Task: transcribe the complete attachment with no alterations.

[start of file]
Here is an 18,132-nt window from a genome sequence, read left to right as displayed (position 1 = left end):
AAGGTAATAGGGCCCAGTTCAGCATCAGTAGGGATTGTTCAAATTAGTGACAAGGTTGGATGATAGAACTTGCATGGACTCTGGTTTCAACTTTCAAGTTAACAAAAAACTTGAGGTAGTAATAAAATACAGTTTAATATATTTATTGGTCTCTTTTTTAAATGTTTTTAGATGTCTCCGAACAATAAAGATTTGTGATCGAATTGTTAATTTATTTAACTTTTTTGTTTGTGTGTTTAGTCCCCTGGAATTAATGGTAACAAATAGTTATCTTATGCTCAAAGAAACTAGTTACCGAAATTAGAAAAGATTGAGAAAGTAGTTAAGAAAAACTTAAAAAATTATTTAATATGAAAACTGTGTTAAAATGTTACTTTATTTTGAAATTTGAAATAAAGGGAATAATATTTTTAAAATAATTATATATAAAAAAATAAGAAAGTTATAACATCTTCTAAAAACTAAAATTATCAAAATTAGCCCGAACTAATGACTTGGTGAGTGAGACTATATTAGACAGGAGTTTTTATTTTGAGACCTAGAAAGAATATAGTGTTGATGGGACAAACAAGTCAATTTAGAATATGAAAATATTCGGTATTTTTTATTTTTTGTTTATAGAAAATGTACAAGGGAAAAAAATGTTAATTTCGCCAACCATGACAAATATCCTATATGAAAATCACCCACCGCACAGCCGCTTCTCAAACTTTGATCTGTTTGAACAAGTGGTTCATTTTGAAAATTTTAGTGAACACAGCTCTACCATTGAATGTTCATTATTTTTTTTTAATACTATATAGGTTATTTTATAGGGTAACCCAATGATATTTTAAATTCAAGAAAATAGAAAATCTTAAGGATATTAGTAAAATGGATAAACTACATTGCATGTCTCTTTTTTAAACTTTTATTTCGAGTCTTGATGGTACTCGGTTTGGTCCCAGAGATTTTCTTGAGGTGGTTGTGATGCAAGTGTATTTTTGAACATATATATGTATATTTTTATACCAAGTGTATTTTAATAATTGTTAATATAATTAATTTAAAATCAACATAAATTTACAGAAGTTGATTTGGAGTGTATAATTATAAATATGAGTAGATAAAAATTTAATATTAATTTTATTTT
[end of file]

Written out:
Here is an 18,132-nt window from a genome sequence, read left to right as displayed (position 1 = left end):
AAGGTAATAGGGCCCAGTTCAGCATCAGTAGGGATTGTTCAAATTAGTGACAAGGTTGGATGATAGAACTTGCATGGACTCTGGTTTCAACTTTCAAGTTAACAAAAAACTTGAGGTAGTAATAAAATACAGTTTAATATATTTATTGGTCTCTTTTTTAAATGTTTTTAGATGTCTCCGAACAATAAAGATTTGTGATCGAATTGTTAATTTATTTAACTTTTTTGTTTGTGTGTTTAGTCCCCTGGAATTAATGGTAACAAATAGTTATCTTATGCTCAAAGAAACTAGTTACCGAAATTAGAAAAGATTGAGAAAGTAGTTAAGAAAAACTTAAAAAATTATTTAATATGAAAACTGTGTTAAAATGTTACTTTATTTTGAAATTTGAAATAAAGGGAATAATATTTTTAAAATAATTATATATAAAAAAATAAGAAAGTTATAACATCTTCTAAAAACTAAAATTATCAAAATTAGCCCGAACTAATGACTTGGTGAGTGAGACTATATTAGACAGGAGTTTTTATTTTGAGACCTAGAAAGAATATAGTGTTGATGGGACAAACAAGTCAATTTAGAATATGAAAATATTCGGTATTTTTTATTTTTTGTTTATAGAAAATGTACAAGGGAAAAAAATGTTAATTTCGCCAACCATGACAAATATCCTATATGAAAATCACCCACCGCACAGCCGCTTCTCAAACTTTGATCTGTTTGAACAAGTGGTTCATTTTGAAAATTTTAGTGAACACAGCTCTACCATTGAATGTTCATTATTTTTTTTTAATACTATATAGGTTATTTTATAGGGTAACCCAATGATATTTTAAATTCAAGAAAATAGAAAATCTTAAGGATATTAGTAAAATGGATAAACTACATTGCATGTCTCTTTTTTAAACTTTTATTTCGAGTCTTGATGGTACTCGGTTTGGTCCCAGAGATTTTCTTGAGGTGGTTGTGATGCAAGTGTATTTTTGAACATATATATGTATATTTTTATACCAAGTGTATTTTAATAATTGTTAATATAATTAATTTAAAATCAACATAAATTTACAGAAGTTGATTTGGAGTGTATAATTATAAATATGAGTAGATAAAAATTTAATATTAATTTTATTTT